The European Left after Recession and Representation: Social Democracy or Bust?

The prospects of European Left Parties appear to have begun improving. Syriza won the Greek general election in January of this year. Podemos won five of the Spanish seats in last year’s European Parliament elections, and has since gone on to rise in the opinion polls. The Spanish regional elections in May witnessed unprecedented success for left parties – including Podemos, but also including a range of new, more independent, ‘citizen’s initiatives’. This includes the election in Barcelona of one of the leading activists associated with the Spanish indignados and Platform for People Affected by Mortgages (PAH) – Ada Colau – at the head of the citizen platform, Barcelona en Comú. For many this might seem like the delayed realisation of what was hoped for immediately after the onset of the Global Economic Crisis in 2008. Indeed, the Great Recession prompted a wave of calls for a move away from the neoliberal obsession with market discipline, and a return to a progressive and stabilising role for the state (Krugman 2008).The problem, however, was that the pendulum-like swing, from neoliberalism back to Keynesianism, prompted by economic crisis, never occurred.

Despite a brief period following the 2008 crisis, during which most advanced industrial democracies increased public spending in an attempt to stave off the absolute collapse of (especially) their financial sectors, the subsequent policy consensus (especially in Europe) has been overwhelmingly one of austerity both as a means to balance the public finances and as part of a declared attempt (however flawed) to achieve a return to growth (Bermeo and Pontusson 2012; Cameron 2012). The political response to these developments has been two-fold. On the one hand, the level of social mobilisation and protest witnessed in opposition to austerity has been impressive, and represents one of the most significant challenges to the post-1980 neoliberal consensus – most obviously in Southern Europe, but also outside of that context (Tejerina et al. 2013; Bailey 2014). The occupations of European public squares throughout 2011 (and beyond) – be it the indignados, 15-M, Syntagma Square, the Occupy Movement, UK Uncut, or Blockupy – have each created hope that Europe’s so-called ‘precariat’ was willing and able to mobilise autonomously and to pose alternatives to the tired institutions of the status quo (Tejerina et al. 2013).  On the other hand, Europe’s political elite have been largely unable or unwilling to recognise or meet the demands of the anti-austerity movement. Indeed, anti-austerity social movements have been lamented in terms of both how easily dissent has been neutered by an elite discourse propounding the necessity of balancing the books (Stanley 2014) and how willing (or unable) the political class has been to ignore (or meet) any articulation of dissent that does occur (Streeck and Mertens 2013).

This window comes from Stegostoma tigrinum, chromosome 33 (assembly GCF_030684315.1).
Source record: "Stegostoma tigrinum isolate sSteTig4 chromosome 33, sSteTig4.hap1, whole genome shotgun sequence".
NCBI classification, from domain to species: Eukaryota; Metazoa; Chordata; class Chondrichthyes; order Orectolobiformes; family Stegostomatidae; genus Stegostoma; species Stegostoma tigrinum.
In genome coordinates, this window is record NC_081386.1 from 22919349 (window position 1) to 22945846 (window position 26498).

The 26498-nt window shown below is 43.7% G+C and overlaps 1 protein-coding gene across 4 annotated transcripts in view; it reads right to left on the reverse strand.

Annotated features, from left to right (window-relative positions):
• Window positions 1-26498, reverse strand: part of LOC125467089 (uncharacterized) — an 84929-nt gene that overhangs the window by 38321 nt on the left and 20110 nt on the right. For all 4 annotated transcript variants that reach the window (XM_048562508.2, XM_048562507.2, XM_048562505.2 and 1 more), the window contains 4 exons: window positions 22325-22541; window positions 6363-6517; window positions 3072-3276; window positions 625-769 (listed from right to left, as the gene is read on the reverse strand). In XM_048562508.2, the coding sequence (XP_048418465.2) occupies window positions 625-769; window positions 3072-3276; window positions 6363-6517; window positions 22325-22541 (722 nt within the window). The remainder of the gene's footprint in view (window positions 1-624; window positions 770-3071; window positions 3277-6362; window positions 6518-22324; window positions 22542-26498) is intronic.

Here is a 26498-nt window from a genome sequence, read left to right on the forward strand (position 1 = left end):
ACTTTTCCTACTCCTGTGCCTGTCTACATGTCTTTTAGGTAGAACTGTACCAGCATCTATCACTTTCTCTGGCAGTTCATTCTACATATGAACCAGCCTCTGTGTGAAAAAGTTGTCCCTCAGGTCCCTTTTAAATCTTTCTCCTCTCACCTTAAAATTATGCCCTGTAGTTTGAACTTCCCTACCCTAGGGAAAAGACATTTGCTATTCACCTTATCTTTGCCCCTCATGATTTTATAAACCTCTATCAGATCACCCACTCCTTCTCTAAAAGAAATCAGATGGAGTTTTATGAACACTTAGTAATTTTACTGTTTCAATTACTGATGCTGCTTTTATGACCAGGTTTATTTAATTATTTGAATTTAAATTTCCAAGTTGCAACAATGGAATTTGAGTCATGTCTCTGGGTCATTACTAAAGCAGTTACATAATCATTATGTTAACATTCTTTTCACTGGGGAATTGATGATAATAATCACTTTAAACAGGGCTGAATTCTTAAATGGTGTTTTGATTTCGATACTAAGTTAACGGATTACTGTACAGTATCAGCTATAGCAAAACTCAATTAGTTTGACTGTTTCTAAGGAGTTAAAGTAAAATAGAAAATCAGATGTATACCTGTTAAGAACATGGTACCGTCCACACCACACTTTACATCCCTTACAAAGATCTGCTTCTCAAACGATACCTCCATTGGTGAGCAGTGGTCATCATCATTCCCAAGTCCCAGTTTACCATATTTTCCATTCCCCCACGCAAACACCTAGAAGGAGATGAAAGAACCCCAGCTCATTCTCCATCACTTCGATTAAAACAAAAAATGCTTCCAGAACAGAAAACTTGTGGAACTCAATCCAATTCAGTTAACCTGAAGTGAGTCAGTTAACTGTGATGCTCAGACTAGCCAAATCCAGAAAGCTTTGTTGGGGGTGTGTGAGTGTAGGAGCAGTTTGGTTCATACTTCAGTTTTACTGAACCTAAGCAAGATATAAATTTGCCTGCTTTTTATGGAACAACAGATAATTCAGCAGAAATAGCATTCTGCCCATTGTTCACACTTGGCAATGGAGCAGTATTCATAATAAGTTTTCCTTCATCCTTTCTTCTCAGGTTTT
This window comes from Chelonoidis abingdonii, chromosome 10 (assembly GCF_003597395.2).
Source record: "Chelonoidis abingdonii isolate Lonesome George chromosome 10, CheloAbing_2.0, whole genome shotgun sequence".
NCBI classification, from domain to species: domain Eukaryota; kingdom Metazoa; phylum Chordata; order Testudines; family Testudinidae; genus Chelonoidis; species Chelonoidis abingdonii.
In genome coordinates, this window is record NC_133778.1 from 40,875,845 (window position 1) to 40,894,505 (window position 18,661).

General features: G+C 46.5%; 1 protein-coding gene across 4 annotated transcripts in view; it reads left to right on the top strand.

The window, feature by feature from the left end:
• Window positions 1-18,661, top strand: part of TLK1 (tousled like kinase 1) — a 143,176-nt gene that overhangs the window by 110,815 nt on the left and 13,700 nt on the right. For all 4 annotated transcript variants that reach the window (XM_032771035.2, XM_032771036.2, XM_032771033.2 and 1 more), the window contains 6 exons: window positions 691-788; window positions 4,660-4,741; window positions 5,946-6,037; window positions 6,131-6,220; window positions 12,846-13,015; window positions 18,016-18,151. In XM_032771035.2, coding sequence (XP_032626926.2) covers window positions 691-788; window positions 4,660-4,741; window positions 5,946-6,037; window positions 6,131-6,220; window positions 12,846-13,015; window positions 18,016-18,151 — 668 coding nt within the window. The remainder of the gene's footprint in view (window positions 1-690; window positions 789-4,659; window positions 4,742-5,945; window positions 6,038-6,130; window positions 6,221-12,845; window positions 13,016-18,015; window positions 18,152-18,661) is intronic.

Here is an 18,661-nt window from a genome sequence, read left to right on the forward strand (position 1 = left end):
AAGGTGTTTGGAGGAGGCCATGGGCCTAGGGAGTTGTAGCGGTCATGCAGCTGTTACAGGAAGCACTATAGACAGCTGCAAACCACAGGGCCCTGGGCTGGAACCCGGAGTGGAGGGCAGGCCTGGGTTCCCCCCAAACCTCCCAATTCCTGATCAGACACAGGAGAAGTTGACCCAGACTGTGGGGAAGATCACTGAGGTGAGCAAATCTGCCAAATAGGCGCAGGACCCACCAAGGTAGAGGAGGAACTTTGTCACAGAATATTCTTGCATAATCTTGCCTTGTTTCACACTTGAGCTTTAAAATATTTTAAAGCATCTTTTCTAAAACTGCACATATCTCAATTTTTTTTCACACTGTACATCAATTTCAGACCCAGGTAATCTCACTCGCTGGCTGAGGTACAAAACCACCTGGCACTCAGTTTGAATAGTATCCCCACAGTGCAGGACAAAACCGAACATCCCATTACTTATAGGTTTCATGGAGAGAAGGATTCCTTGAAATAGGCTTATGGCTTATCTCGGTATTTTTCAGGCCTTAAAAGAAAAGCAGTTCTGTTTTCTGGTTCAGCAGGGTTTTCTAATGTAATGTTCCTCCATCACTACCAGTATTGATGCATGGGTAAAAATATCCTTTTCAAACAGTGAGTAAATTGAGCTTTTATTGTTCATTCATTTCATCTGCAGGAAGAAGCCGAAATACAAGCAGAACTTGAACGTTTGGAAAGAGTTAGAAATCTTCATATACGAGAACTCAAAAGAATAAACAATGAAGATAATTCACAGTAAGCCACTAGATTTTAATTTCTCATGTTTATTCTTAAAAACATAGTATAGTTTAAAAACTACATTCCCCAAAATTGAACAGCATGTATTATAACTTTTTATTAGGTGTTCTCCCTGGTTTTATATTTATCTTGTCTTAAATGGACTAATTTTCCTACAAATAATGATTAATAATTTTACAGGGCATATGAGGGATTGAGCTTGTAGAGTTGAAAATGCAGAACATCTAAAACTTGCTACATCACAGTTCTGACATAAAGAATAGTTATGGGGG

This failure by Europe’s political elite to adequately respond to dissent has perhaps been most visible in the actions of European left parties – especially centre-left European social democratic parties, who in 2008 were perhaps the institutions that people looked to most in the hope that they would pose an alternative to neoliberalism. In contrast, social democratic parties have remained largely unable to develop anything that looks new, electable and/or feasible as a programme of government throughout the post-2008 period (Bailey et al 2014). This includes the recent defeat of ‘Red Ed’, the U-turn and dramatic fall in popularity that marks Hollande’s presidency in France (Bouillaud 2014), and the almost total annihilation of the once-dominant PASOK in Greece (Moschonas 2013). This unresponsiveness of Europe’s political class, including those within centre-left parties, is perhaps unsurprising when we consider both how committed social democratic parties were prior to the crisis to a rejection of their earlier, more ‘traditional’, more worker-friendly, less pro-market programmes (Ryner 2014); and the growing influence of anti-state and anti-party ideas within radical social movements, most obviously within the alter-globalization movement (Maeckelbergh 2011). In this sense, left parties and social movements distanced themselves from each other for much of the period prior to 2008; and as such the post-2008 unresponsiveness of parties to movements should perhaps be unsurprising.